"So – at this festive gathering, filled with crackling confrontations – is there a chance for a reconciliation? A solid emotional payoff? Not much...While director Daniel Aukin has imported most of London’s West End cast and (director) John Tiillinger returns to the stage as an actor, the focus is clearly on sharp-tongued, yet acutely vulnerable Stockard Channing, whose provocateur performance is riveting." Full Review
“While we've certainly had our share of dysfunctional family dramas another London production gained traction...And it's that rather too neat and talky merger of political and family drama that's now in its NY premiere...Channing, who does imperious women with a streak of vulnerability extremely well, plays the feisty Miller...Though Channing unquestionably has the hostess with the mostest star power, the actors playing the five other party guests do excellent work.” Full Review
"Mildly entertaining if unexceptionally conventional…Primarily attractive for its memorable portrait (and Channing's performance) of Kristin…Structured around character revelations rather than plotting. Some of it seems familiar from other plays (especially the Seagull-like scene between Simon and Kristin as she tends to his hand), and not a little comes off as phony and cliched…It's never boring, has some worthwhile moments, and, when you get right down to it, Stockard Channing." Full Review
“Ms. Channing's performance in 'Apologia'...goes some distance in disguising the labored exposition of a work that never quite achieves a natural flow or moves you as much as it should...The layers of Channing’s interpretation, with its core of lacerating anguish, are more intriguing than the plot that builds to an anticlimactic reveal...The dialogue only rarely feels organic...But it is Ms. Channing’s complex, contradictory Kristin who keeps us thinking long after the play is over” Full Review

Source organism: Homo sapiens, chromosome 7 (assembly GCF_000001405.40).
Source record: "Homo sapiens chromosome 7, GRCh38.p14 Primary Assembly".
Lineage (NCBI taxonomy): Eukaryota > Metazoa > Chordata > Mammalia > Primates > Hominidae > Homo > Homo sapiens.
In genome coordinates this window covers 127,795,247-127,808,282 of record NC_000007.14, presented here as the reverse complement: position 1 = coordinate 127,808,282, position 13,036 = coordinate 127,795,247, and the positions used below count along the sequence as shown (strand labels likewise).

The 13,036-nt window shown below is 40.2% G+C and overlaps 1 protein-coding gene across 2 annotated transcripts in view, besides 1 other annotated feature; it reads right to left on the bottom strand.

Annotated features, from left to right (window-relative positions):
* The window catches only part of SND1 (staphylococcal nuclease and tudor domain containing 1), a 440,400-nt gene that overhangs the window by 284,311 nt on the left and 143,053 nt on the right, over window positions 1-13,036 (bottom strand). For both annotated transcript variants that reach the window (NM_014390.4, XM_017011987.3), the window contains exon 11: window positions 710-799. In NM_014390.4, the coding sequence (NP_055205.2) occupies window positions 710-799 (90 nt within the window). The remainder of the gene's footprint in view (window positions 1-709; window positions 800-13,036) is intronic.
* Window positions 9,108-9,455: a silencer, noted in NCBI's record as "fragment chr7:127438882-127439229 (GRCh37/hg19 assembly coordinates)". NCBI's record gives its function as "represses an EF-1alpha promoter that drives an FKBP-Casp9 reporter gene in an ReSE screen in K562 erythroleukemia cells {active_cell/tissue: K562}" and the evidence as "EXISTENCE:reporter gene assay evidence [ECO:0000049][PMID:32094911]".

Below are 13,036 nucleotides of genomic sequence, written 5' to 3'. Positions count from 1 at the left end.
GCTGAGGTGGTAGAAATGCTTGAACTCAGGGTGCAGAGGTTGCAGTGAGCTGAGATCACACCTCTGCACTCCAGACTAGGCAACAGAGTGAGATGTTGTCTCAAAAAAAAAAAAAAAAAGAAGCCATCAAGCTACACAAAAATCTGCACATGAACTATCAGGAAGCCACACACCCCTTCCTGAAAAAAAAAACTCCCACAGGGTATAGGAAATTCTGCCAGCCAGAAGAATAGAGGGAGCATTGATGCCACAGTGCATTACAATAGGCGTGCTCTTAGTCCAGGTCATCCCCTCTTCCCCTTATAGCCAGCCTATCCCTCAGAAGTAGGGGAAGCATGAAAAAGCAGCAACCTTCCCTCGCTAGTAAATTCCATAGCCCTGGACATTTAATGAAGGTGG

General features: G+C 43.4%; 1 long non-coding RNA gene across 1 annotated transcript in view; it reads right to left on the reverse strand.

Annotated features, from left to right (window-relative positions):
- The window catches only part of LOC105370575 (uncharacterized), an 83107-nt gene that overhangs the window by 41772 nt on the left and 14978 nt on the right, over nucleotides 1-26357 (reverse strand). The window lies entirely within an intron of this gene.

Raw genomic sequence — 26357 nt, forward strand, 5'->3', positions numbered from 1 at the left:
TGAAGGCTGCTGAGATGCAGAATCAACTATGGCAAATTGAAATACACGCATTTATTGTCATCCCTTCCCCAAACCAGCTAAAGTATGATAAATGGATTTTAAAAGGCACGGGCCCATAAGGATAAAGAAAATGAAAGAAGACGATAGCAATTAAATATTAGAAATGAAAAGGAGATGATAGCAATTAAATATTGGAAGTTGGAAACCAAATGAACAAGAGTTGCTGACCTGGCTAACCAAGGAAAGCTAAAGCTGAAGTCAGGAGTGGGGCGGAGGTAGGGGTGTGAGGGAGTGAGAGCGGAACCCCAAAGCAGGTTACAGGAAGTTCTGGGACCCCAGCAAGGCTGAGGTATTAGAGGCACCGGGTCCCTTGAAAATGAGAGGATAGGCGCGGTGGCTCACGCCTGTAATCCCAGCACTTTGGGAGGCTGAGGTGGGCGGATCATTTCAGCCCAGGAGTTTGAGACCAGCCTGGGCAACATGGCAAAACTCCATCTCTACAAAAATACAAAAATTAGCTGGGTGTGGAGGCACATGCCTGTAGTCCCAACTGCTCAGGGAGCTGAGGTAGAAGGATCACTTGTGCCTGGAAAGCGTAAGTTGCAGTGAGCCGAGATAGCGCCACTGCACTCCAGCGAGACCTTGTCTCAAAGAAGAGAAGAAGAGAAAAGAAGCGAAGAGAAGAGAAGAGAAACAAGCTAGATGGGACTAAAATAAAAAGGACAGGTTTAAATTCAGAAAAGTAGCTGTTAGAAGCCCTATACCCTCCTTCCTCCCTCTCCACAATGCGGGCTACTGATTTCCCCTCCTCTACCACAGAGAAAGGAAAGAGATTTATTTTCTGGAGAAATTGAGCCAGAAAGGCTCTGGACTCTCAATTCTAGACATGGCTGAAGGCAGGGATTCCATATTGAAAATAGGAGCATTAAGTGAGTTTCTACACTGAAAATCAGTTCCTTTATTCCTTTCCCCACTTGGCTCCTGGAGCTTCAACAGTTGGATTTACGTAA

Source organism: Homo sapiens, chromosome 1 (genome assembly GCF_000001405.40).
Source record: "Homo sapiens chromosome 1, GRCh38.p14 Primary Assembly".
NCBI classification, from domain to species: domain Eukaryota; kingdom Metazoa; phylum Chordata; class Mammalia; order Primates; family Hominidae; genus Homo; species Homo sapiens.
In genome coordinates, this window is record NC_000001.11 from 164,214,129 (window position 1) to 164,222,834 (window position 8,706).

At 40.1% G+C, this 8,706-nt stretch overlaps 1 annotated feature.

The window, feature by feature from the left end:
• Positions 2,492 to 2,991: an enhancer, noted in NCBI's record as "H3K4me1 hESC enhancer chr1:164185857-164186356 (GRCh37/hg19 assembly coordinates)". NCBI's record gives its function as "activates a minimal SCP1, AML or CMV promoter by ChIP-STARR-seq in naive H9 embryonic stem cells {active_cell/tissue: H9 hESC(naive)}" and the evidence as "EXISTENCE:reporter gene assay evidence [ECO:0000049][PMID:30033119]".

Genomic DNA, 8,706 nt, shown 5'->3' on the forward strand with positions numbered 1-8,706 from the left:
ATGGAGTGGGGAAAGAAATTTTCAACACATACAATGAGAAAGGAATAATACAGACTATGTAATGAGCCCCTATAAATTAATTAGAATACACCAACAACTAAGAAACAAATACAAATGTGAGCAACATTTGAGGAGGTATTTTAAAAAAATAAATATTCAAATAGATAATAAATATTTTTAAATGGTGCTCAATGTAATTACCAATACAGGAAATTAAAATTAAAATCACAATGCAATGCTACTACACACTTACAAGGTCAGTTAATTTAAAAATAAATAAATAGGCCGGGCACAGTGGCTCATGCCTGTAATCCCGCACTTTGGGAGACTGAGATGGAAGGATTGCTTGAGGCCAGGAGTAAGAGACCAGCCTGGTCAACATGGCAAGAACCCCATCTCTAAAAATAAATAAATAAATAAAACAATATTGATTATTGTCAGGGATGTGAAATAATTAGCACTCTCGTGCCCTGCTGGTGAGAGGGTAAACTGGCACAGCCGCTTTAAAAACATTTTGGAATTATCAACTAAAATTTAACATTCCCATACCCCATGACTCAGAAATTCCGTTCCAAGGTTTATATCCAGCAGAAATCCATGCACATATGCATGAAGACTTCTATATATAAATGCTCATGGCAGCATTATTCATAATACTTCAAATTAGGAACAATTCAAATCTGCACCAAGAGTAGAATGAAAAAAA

“Aukin has put together an elegant production with a uniformly fine cast, and the writing is laced with poignant Chekhovian shadings. But thematically, we've been down this road many times before, with more penetrating insights...Miller is a juicy role for the inimitably acerbic Channing. Or she would be if the complex character hadn't been shortchanged by the playwright...The writing makes it tough to care about her...This 10-year-old play still needs work.” Full Review
“Channing becomes the focal point...And here she makes the most of her signature dry delivery...Even if the material she is given is not always worthy, Channing's depth and appeal gives it gravitas. 'Apologia' is basically a family drama, insightful but rambling and talky, yet it still has Channing to captivate the viewer plus a winning supporting cast...A play of self-explanations, complaints, provocations and no real conversation but plenty of spiked comments." Full Review
“Channing is a force of nature to be reckoned with. Even when the material is sub-par and not to her level of expertise, she still captivates you. There are very few stage actresses left of Channing’s caliber who can dazzle you from the first moment to last...Unfortunately, Aukin doesn’t do much for the proceedings; he just lets the scenes ramble by themselves...You are left with an unfulfilling drama, and stock characters that are not fully developed." Full Review